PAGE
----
Review: The Snow Queen
Image: Theatre N16
Cast and creatives
Jessica Arden - Greta
James Tobin - Kay/ Crow
Jessica Strawson - Narrator
Hans Christian Anderson's classic family tale adapted by Tatty Hennessy.
This is a family friendly show which forms part of the Christmas season at Theatre N16.
The other show on offer in the season is Simon Stephen's drama, Christmas, about a run-down East End pub and most definitely just for adults.
Tatty Hennessy has crafted a humorous adaptation of Hans Christian Anderson's The Snow Queen (first published in 1844) featuring a talking crow which, more or less, steals the show enchanting, as far as I could tell, the little people among the audience.
The story is about Greta's brother Kay whose odd behaviour suggests he has been replaced with a copy of himself by The Snow Queen, and Greta has to venture forth on an icy odyssey to reclaim her real brother from The Snow Queen's clutches in her remote, freezing palace.
Tatty Hennessy's script is crammed almost to overflowing with sometimes pretty dire, sometimes obvious, but still funny puns and jokes, with the characteristics of the Crow being exploited to the full.
For example, we get the likes of "Britain's Got Talens", "Eggs Factor", and "are you raven mad".
Yes, it IS that time of year!
Apart from the groan-inducing (but well-contrived) puns the script is in good taste and the plentiful, corny jokes should appeal to kids and parents alike.
James Tobin provides laudable puppeteering skills as well as the voice to bring the Crow to life and Jessica Arden is a determined Greta who bravely sets out to rescue her brother.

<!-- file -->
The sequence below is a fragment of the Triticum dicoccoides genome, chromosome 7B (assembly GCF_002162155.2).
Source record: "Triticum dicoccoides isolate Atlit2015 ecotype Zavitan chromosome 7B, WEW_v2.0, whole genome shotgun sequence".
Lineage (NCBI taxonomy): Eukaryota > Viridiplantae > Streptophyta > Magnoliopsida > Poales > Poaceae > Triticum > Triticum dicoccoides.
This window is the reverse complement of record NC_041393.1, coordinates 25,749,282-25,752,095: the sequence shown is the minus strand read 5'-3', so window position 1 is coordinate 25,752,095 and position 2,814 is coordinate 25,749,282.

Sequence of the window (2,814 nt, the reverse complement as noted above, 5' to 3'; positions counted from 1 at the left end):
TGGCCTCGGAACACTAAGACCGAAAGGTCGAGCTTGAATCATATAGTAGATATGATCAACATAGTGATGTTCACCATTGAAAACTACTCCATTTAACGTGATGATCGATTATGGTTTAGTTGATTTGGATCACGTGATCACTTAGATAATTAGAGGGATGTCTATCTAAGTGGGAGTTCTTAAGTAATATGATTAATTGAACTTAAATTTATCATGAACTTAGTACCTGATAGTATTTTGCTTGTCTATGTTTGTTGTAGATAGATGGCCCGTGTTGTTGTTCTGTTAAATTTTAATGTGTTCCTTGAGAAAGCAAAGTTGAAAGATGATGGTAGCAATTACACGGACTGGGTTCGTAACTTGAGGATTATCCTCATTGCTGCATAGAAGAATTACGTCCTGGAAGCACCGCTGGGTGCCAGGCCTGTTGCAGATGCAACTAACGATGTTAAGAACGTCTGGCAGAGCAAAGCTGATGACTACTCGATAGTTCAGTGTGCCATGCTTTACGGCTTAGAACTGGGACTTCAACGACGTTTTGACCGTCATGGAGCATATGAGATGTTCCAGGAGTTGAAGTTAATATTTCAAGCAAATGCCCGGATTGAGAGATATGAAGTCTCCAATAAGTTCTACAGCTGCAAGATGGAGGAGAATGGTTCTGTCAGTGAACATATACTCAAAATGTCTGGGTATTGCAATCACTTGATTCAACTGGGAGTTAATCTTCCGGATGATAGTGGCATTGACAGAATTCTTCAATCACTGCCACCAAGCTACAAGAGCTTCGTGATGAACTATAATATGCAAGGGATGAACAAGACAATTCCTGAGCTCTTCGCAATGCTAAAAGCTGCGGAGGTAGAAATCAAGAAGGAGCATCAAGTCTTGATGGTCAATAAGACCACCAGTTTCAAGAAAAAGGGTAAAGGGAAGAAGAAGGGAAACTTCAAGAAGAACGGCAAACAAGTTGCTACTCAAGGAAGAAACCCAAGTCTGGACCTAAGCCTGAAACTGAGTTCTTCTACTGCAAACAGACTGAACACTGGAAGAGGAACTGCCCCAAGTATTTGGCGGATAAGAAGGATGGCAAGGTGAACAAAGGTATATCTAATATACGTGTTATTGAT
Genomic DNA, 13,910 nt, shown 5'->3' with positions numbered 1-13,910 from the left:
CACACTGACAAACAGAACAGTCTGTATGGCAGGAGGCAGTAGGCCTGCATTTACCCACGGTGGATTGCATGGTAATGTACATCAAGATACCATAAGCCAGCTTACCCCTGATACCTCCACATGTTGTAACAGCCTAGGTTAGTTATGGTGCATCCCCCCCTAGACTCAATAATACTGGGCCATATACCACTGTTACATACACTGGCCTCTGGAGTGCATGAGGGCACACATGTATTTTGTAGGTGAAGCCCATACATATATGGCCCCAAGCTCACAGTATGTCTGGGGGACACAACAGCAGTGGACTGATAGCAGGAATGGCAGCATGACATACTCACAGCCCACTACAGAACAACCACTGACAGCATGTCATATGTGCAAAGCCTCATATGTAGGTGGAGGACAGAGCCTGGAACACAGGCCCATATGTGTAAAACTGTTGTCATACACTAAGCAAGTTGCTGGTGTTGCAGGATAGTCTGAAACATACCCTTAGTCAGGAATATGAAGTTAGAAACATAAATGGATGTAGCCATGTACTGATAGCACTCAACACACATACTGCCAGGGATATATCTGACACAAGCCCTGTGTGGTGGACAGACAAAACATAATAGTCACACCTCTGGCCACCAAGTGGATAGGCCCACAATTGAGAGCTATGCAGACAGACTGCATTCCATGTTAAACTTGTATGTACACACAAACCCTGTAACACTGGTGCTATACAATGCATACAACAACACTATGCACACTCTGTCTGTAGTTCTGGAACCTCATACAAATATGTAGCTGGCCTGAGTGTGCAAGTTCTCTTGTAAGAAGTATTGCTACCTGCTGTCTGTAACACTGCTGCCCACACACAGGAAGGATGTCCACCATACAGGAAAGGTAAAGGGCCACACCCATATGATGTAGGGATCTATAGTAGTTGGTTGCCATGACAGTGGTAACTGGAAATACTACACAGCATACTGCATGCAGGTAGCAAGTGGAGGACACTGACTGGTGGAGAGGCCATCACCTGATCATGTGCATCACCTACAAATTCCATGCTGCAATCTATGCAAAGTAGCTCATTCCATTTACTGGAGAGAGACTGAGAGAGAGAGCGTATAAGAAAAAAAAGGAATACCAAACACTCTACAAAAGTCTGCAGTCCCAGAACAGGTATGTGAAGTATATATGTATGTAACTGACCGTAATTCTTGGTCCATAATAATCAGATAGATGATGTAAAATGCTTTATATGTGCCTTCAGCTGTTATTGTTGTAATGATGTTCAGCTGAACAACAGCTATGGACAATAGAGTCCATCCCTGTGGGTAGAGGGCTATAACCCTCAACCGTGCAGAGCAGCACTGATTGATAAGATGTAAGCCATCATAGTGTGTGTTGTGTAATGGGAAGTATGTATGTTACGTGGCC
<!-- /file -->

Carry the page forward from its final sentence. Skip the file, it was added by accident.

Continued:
Completing the lively and energetic young cast of three is Jessica Strawson whose warm and friendly voice provides comforting narration, and she ably doubles-up as the bear and other characters we meet along the way.
Though I could see the intention, the colour and patterning of Mr Tobin's jumper was a little too similar to that of the Crow, so occasionally the two merged together, making the Crow almost vanish.
And the Crow itself seems just a tad on the small size, even if it is not meant to be a creature with the stature of something like an albatross.
This is hardly the kind of extravagant production you might encounter in the West End where big names and even bigger budgets are the order of the day.
Apart from the puppet Crow we're largely in the territory of make-believe and pretend - a lampshade becomes the head of a bear and the Snow Queen herself is described with a shadow from behind a curtain.
That never seems to matter to children as far as my experience is concerned since their hyper-active imaginations are more than capable of filling-in the gaps in reality with consummate ease.
And even though the story is a little on the complex side and whizzes along at a rollicking rate, I doubt it will leave the kids feeling at all bewildered.
This might not be the most glamorous or expensive version of The Snow Queen you're likely to see, but there's more than enough inventive fun here to entertain the littlies this Christmas.
Links and related content
ActDrop listing for Theatre N16
Our show listing for The Snow Queen
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